Use energy modeling to optimize insulation, air sealing, and equipment selection.
Orient the house with the long axis east-west to minimize exposure to rising and setting sunlight. Design living spaces to face cooler facades. Place patios and decks on the north side in the shade of the building.
Concrete, brick, tile and thick plaster will absorb large quantities of heat and release it slowly. This “thermal mass effect” helps even out daily temperature swings. In hot climates, heat is absorbed during the day and released at night when outdoor temperatures are lower. Thermal mass is most effective in desert climates that experience large temperature swings from day to night. Heat is absorbed by these high-mass materials during the daytime and, if nights are cool enough, opening the home at night can help vent the heat outside.
Floor and wall insulation can be reduced in warmer climates. For wall insulation, though rigid foam board rated at R-10 could be sufficient, in some cases, optimum insulation levels are best determined with an energy model. If the walls are concrete-block, rigid foam should be installed on the exterior. A slab foundation should not have insulation below the slab, as omitting it will reduce the home’s cooling load. Slab perimeter insulation is recommended where termites can be controlled. Where termites are a problem, consider rockwool boards, such as Roxul Comfortboard, which can be used below grade and will deter insects. Ceramic tile floors are best for flooring as they will help transfer cool, while carpeting should be avoided. Ceilings or roofs should be insulated to at least R-30 depending on energy modeling.
Use highly reflective roofing. White metal roofing or white concrete tile roofing is preferable. If the house has an unconditioned attic, radiant barrier roof sheathing is recommended.
Select the building site for natural shade or design landscaping to create it.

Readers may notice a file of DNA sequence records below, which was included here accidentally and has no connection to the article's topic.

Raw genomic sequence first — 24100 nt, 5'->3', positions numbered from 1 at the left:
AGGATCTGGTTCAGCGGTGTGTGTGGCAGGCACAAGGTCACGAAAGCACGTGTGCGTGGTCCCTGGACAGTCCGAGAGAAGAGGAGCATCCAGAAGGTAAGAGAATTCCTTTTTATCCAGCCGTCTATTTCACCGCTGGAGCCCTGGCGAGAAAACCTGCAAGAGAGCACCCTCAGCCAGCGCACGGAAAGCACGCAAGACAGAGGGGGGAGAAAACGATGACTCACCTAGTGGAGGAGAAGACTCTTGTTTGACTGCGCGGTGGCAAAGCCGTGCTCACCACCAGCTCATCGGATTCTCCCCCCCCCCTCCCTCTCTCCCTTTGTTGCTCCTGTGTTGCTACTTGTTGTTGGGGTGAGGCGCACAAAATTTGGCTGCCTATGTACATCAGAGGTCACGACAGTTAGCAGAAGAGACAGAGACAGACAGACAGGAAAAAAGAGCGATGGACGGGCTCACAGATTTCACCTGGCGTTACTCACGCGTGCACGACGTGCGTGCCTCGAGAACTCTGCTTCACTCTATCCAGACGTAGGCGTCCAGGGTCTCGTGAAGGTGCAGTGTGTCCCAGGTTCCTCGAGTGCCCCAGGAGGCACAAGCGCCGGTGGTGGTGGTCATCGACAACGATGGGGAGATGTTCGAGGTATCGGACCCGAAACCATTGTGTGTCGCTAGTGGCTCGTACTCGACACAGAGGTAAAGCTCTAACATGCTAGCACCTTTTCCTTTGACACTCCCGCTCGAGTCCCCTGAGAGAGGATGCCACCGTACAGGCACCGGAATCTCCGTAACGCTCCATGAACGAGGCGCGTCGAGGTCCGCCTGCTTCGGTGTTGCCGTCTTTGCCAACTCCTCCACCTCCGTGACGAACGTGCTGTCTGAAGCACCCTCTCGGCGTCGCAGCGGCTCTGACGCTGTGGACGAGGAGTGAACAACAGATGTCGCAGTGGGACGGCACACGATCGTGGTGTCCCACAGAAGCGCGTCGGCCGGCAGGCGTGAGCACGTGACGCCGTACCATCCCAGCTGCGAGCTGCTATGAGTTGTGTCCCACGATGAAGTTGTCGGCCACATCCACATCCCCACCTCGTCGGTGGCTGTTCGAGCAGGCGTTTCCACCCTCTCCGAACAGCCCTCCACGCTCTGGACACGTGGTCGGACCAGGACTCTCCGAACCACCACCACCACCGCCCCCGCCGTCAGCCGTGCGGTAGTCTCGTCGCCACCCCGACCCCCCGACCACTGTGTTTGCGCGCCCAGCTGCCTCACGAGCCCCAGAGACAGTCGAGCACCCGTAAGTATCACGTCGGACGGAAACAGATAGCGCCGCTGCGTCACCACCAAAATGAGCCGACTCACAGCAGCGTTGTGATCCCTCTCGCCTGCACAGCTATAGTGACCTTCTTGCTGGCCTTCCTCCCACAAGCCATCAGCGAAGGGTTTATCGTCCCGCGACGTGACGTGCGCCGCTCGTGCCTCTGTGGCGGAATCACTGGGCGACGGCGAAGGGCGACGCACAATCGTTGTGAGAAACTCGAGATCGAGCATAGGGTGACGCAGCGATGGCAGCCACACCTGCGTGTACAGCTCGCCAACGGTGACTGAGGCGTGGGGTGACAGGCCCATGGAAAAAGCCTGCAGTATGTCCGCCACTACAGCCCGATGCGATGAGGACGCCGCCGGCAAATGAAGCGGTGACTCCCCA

Every window should be shaded, whether with natural shading, by window overhangs of 3’ or more, by being recessed in thick walls, by wide porches on the east and west, or by using a combination of these techniques.
The majority of windows should face north or south. Windows on the east and west should be minimized because they are more exposed to low angles of the sun and lead to overheating more than windows on the north or south.
Energy efficient windows are important. A solar heat-gain coefficient (SHGC) below 0.25, and preferably as low as 0.20, should be specified.
Carefully seal the home’s thermal envelope because air sealing is just as important in warmer climates as it is in cold climates. In warmer climates air leaks increase the home’s cooling load and allow humidity to enter the conditioned space, so air conditioners have to work harder. In humid climates, airborne water vapor from outdoors presents a threat of mold and rot that will be reduced by air sealing.
It is very important that the home’s cooling and ventilation ducts are inside the conditioned space and duct joints are carefully sealed. If ducts can’t be placed within the living space, locate them inside air-tight insulated chases, inside soffits or in a sealed and insulated attic.
Warmer climates are well-suited to heat pump water heaters. They should be placed in a buffered space, such as a garage, where they would cool and dehumidify the space while heating water.
Since moisture makes a home feel hotter and makes air conditioning more expensive, the following strategies should be used to prevent it entering the home: wrap the house with an effective moisture barrier including proper flashing; make the home as airtight as possible to keep moisture out; and install a properly sized energy recovery ventilation (ERV) system with vents in the bathrooms, laundry and kitchen to expel moisture, while retaining the home’s cool air. Take care to properly size the central air conditioning system, as an oversized system will not effectively remove water vapor. For very humid climates consider installing a dehumidifying heat pipe in conjunction with the air conditioner. Another option is a supply ventilation system with integrated dehumidifier.
Internal Heat Gains
Waste heat from lights and appliances are especially harmful to the performance of hot-climate houses in summer. Use LED lighting and select the most energy efficient appliances available, including energy efficient electronics, to minimize heat gains. Many of these concepts are detailed by Martin Holladay of Green Building Advisor.